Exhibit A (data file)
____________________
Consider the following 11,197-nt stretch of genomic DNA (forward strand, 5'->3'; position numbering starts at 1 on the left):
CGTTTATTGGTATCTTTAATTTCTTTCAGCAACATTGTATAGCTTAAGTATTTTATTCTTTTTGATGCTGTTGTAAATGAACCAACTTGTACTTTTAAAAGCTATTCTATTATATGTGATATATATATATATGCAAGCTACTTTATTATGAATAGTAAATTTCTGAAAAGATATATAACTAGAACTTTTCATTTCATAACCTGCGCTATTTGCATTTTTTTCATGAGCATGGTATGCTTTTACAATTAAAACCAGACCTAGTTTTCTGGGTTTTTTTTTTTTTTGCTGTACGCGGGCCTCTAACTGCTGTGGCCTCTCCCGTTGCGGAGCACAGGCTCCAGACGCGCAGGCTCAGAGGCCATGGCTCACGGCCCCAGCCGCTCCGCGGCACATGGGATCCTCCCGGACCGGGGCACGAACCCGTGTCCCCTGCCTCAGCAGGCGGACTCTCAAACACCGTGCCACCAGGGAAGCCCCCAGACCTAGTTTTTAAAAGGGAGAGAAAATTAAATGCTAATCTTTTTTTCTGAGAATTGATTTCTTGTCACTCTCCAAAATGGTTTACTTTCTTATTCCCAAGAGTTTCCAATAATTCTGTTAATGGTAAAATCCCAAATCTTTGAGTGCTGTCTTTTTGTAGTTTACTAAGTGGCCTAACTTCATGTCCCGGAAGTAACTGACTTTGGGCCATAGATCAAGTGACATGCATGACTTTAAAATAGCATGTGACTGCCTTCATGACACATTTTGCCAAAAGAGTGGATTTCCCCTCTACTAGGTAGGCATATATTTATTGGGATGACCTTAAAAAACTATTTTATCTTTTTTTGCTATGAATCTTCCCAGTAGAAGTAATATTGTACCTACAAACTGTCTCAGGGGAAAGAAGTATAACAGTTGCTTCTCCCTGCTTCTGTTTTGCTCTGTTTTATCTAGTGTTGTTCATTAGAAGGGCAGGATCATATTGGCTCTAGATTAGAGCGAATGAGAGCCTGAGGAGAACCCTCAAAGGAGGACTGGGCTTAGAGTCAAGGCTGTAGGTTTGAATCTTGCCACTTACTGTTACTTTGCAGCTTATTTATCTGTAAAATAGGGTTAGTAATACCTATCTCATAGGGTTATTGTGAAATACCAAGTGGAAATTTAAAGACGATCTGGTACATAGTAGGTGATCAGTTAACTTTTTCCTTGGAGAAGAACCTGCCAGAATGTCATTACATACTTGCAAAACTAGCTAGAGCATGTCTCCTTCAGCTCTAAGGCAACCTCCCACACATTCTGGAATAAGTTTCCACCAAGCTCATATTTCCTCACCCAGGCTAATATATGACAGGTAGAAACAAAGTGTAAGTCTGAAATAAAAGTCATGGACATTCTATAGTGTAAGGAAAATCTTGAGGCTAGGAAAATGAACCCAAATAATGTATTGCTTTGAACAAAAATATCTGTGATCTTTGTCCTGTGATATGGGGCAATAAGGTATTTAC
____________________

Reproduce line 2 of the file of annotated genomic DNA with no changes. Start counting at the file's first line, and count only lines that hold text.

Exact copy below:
CGTTTATTGGTATCTTTAATTTCTTTCAGCAACATTGTATAGCTTAAGTATTTTATTCTTTTTGATGCTGTTGTAAATGAACCAACTTGTACTTTTAAAAGCTATTCTATTATATGTGATATATATATATATGCAAGCTACTTTATTATGAATAGTAAATTTCTGAAAAGATATATAACTAGAACTTTTCATTTCATAACCTGCGCTATTTGCATTTTTTTCATGAGCATGGTATGCTTTTACAATTAAAACCAGACCTAGTTTTCTGGGTTTTTTTTTTTTTTGCTGTACGCGGGCCTCTAACTGCTGTGGCCTCTCCCGTTGCGGAGCACAGGCTCCAGACGCGCAGGCTCAGAGGCCATGGCTCACGGCCCCAGCCGCTCCGCGGCACATGGGATCCTCCCGGACCGGGGCACGAACCCGTGTCCCCTGCCTCAGCAGGCGGACTCTCAAACACCGTGCCACCAGGGAAGCCCCCAGACCTAGTTTTTAAAAGGGAGAGAAAATTAAATGCTAATCTTTTTTTCTGAGAATTGATTTCTTGTCACTCTCCAAAATGGTTTACTTTCTTATTCCCAAGAGTTTCCAATAATTCTGTTAATGGTAAAATCCCAAATCTTTGAGTGCTGTCTTTTTGTAGTTTACTAAGTGGCCTAACTTCATGTCCCGGAAGTAACTGACTTTGGGCCATAGATCAAGTGACATGCATGACTTTAAAATAGCATGTGACTGCCTTCATGACACATTTTGCCAAAAGAGTGGATTTCCCCTCTACTAGGTAGGCATATATTTATTGGGATGACCTTAAAAAACTATTTTATCTTTTTTTGCTATGAATCTTCCCAGTAGAAGTAATATTGTACCTACAAACTGTCTCAGGGGAAAGAAGTATAACAGTTGCTTCTCCCTGCTTCTGTTTTGCTCTGTTTTATCTAGTGTTGTTCATTAGAAGGGCAGGATCATATTGGCTCTAGATTAGAGCGAATGAGAGCCTGAGGAGAACCCTCAAAGGAGGACTGGGCTTAGAGTCAAGGCTGTAGGTTTGAATCTTGCCACTTACTGTTACTTTGCAGCTTATTTATCTGTAAAATAGGGTTAGTAATACCTATCTCATAGGGTTATTGTGAAATACCAAGTGGAAATTTAAAGACGATCTGGTACATAGTAGGTGATCAGTTAACTTTTTCCTTGGAGAAGAACCTGCCAGAATGTCATTACATACTTGCAAAACTAGCTAGAGCATGTCTCCTTCAGCTCTAAGGCAACCTCCCACACATTCTGGAATAAGTTTCCACCAAGCTCATATTTCCTCACCCAGGCTAATATATGACAGGTAGAAACAAAGTGTAAGTCTGAAATAAAAGTCATGGACATTCTATAGTGTAAGGAAAATCTTGAGGCTAGGAAAATGAACCCAAATAATGTATTGCTTTGAACAAAAATATCTGTGATCTTTGTCCTGTGATATGGGGCAATAAGGTATTTAC